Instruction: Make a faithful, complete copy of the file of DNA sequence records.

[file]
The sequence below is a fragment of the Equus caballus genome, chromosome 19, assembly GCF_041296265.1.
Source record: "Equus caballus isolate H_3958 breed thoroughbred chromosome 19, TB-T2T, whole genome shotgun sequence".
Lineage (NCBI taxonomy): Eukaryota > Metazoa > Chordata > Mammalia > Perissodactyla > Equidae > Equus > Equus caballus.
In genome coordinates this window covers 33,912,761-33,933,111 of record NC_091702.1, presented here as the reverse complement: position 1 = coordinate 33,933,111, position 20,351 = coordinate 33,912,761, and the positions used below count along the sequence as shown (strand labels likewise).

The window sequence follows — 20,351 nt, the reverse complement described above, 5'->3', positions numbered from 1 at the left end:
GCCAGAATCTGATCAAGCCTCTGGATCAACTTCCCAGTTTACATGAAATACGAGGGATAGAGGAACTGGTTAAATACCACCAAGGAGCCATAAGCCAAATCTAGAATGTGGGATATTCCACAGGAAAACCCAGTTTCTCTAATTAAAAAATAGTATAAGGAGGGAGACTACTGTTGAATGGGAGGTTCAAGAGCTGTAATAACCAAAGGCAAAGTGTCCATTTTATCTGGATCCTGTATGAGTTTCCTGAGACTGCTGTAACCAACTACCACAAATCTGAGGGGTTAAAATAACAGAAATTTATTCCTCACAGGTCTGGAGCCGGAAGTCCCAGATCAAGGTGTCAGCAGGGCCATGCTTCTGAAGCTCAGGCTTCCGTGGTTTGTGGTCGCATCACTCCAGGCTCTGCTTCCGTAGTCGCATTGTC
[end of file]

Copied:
The sequence below is a fragment of the Equus caballus genome, chromosome 19, assembly GCF_041296265.1.
Source record: "Equus caballus isolate H_3958 breed thoroughbred chromosome 19, TB-T2T, whole genome shotgun sequence".
Lineage (NCBI taxonomy): Eukaryota > Metazoa > Chordata > Mammalia > Perissodactyla > Equidae > Equus > Equus caballus.
In genome coordinates this window covers 33,912,761-33,933,111 of record NC_091702.1, presented here as the reverse complement: position 1 = coordinate 33,933,111, position 20,351 = coordinate 33,912,761, and the positions used below count along the sequence as shown (strand labels likewise).

The window sequence follows — 20,351 nt, the reverse complement described above, 5'->3', positions numbered from 1 at the left end:
GCCAGAATCTGATCAAGCCTCTGGATCAACTTCCCAGTTTACATGAAATACGAGGGATAGAGGAACTGGTTAAATACCACCAAGGAGCCATAAGCCAAATCTAGAATGTGGGATATTCCACAGGAAAACCCAGTTTCTCTAATTAAAAAATAGTATAAGGAGGGAGACTACTGTTGAATGGGAGGTTCAAGAGCTGTAATAACCAAAGGCAAAGTGTCCATTTTATCTGGATCCTGTATGAGTTTCCTGAGACTGCTGTAACCAACTACCACAAATCTGAGGGGTTAAAATAACAGAAATTTATTCCTCACAGGTCTGGAGCCGGAAGTCCCAGATCAAGGTGTCAGCAGGGCCATGCTTCTGAAGCTCAGGCTTCCGTGGTTTGTGGTCGCATCACTCCAGGCTCTGCTTCCGTAGTCGCATTGTC